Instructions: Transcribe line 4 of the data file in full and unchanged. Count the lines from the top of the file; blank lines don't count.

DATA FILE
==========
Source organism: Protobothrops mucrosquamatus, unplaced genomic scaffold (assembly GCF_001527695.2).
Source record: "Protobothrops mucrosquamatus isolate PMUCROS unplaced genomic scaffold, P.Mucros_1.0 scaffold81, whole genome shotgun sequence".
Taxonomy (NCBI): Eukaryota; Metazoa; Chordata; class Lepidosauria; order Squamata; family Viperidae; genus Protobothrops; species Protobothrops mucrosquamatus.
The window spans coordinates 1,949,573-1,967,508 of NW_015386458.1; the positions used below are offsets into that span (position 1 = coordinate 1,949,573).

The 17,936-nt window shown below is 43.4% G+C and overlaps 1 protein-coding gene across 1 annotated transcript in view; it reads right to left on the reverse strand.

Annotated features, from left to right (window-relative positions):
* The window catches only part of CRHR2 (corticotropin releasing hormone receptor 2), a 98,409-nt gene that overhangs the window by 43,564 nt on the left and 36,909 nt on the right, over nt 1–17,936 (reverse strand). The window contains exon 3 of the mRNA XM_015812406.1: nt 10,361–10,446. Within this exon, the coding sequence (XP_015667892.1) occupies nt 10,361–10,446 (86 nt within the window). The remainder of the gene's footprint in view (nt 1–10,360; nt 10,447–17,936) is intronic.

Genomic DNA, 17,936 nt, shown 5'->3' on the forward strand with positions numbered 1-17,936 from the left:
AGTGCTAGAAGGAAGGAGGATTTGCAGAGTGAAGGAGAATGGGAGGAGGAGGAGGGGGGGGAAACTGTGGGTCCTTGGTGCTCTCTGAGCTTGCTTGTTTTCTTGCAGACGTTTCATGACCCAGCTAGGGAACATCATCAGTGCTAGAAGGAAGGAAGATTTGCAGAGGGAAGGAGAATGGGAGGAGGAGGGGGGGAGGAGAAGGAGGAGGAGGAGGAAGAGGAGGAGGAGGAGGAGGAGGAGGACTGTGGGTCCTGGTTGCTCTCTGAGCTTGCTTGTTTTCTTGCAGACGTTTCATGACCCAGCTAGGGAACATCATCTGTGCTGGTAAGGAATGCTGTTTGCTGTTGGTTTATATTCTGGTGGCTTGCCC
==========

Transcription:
The window spans coordinates 1,949,573-1,967,508 of NW_015386458.1; the positions used below are offsets into that span (position 1 = coordinate 1,949,573).